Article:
The truth is the effect of this decision has impacted the smaller provinces in the areas of post-secondary education and social services, areas where we are struggling constantly to keep up. I accept that we receive equalization in our provinces. However, if we do not invest in universities, in knowledge and in research, and the provincial governments will have a hard time doing this given how much less money the small provinces have relative to the rich provinces as a result of this decision, then consequently the future holds more equalization.
In our province Premier Graham has boldly set out on self-sufficiency agenda so we will not find ourselves at the whim of these kinds of decisions. I have not decided whether I think that this was done deliberately or just unknowingly, but the bottom line is this. Try to explain to me and to Canadians where the justice is in increasing the amount of money available to the province of Alberta for post-secondary education and social services by $102 a person and the amount of money available in Newfoundland and Labrador or New Brunswick to $7 a person. How can that be just?
If that is not bad enough, by 2014, when the health accord expires because it is a 10 year agreement that was reached in September 2004, they will apply exactly the same forward to that. All the transfers that come to our provinces, the provinces that would suffer from this decision, all those provinces will be in a lesser position to provide those fundamental services in the area of health, in this case, and social services, but also the kinds of investments that would allow us to be more self-sufficient, to use Premier Graham's term. It will make it very difficult. It makes it all the more imperative to do this.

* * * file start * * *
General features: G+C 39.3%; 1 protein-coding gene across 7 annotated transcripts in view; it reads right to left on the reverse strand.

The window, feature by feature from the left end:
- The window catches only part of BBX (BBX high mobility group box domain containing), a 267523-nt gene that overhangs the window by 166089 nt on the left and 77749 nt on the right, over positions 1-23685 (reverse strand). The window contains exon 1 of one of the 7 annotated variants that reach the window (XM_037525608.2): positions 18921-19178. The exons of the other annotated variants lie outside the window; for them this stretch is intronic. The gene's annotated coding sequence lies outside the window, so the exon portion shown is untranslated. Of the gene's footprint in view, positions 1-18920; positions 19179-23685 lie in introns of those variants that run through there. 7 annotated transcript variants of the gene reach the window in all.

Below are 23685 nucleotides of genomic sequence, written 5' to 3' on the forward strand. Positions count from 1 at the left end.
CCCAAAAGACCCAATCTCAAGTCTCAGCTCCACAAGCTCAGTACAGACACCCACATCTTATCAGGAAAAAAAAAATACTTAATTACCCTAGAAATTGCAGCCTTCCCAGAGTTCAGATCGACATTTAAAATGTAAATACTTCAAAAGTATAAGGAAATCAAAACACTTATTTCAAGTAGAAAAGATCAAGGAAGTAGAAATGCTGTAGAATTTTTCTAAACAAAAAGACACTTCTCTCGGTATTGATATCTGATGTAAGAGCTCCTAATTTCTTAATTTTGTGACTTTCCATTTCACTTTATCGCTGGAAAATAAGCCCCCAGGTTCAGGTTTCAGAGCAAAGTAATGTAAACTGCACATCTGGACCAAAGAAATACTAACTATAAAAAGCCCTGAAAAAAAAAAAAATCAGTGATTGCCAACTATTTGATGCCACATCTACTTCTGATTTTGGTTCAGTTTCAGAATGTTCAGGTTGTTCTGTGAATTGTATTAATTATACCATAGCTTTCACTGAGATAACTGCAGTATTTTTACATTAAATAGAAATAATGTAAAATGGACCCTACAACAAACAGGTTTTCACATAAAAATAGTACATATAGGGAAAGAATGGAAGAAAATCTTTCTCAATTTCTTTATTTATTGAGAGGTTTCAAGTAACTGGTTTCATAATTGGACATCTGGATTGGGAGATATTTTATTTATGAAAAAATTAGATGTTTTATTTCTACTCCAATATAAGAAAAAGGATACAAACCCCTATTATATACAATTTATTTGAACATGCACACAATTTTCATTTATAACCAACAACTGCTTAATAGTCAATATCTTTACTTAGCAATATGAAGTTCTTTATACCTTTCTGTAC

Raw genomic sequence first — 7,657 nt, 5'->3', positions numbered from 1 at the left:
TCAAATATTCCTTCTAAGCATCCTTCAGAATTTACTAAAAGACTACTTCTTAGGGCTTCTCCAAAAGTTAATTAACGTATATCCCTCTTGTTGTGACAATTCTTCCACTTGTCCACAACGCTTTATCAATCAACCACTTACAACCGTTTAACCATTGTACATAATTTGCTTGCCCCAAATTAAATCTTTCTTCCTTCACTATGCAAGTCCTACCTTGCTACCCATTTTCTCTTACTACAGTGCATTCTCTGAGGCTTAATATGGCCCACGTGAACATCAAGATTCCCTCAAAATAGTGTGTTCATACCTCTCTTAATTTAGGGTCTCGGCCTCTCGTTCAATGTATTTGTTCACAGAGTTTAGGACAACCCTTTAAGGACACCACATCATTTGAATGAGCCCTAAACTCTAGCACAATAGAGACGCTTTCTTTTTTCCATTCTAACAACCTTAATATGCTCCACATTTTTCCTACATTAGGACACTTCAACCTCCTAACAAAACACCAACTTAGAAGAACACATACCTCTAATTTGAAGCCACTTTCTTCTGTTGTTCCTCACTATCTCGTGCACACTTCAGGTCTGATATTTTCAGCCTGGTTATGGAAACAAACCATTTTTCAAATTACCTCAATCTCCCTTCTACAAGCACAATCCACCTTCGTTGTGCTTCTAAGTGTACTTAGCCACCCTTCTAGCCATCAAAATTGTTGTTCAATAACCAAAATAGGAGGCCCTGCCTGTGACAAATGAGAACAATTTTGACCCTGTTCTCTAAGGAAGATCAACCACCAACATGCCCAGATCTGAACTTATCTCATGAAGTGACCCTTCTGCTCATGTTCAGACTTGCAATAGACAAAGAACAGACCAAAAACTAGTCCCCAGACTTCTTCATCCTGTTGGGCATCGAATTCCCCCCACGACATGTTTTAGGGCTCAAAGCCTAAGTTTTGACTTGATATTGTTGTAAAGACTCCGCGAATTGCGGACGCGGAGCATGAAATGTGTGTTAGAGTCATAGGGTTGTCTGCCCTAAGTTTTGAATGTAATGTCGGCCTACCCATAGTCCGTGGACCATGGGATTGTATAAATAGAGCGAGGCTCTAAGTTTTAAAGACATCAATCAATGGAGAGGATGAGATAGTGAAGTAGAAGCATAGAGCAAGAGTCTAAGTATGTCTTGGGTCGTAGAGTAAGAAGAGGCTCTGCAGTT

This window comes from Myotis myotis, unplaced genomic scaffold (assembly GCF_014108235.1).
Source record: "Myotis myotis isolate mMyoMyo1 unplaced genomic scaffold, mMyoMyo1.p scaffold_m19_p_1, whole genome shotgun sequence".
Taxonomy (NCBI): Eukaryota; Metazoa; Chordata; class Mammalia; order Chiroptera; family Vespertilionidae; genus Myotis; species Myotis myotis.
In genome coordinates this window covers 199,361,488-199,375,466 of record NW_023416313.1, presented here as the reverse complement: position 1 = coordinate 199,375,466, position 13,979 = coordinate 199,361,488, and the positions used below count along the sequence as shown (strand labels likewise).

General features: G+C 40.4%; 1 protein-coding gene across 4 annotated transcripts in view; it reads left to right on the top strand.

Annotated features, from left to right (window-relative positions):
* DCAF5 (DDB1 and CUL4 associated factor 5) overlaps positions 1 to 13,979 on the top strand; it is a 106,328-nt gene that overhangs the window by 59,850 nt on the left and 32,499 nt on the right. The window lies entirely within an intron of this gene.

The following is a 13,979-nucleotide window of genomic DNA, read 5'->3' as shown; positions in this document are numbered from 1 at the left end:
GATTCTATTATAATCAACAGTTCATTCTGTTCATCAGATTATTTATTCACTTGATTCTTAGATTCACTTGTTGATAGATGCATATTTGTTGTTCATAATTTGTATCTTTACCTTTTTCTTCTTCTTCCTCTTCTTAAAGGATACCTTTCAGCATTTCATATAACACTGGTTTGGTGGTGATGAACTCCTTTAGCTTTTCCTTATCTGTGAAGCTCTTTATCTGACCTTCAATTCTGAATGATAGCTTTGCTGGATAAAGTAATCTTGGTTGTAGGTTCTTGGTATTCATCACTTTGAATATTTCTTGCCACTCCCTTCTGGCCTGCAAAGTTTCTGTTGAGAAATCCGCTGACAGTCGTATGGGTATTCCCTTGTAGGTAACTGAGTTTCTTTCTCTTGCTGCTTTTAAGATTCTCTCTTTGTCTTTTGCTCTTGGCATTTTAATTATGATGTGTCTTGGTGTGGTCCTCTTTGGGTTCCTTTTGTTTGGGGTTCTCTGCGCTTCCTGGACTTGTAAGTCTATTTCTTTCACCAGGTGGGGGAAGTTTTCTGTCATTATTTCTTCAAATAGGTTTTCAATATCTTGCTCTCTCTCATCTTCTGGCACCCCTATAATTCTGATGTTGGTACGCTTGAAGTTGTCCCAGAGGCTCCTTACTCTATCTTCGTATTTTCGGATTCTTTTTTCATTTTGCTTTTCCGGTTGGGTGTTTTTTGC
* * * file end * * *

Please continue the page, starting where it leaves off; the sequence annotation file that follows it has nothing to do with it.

At the end of the day it is obvious, when we are as dependent on these transfers as we are, that we are at the whim of political decisions, whether taken out of malice or simply lack of forethought, and the effect on our province and our entire region will be disastrous.
It has not had a lot of attention. Members can check. It is on page 369 in the budget document and it is very clear. The increase in Alberta will be $102 a person. The increase in New Brunswick will be $7 a person. How can that be fair? How can that be just? How can we expect to build the Atlantic region when we are treated in a way that simply will not allow us to make the same kinds of investments that are made in provinces that have more of their own resources to invest?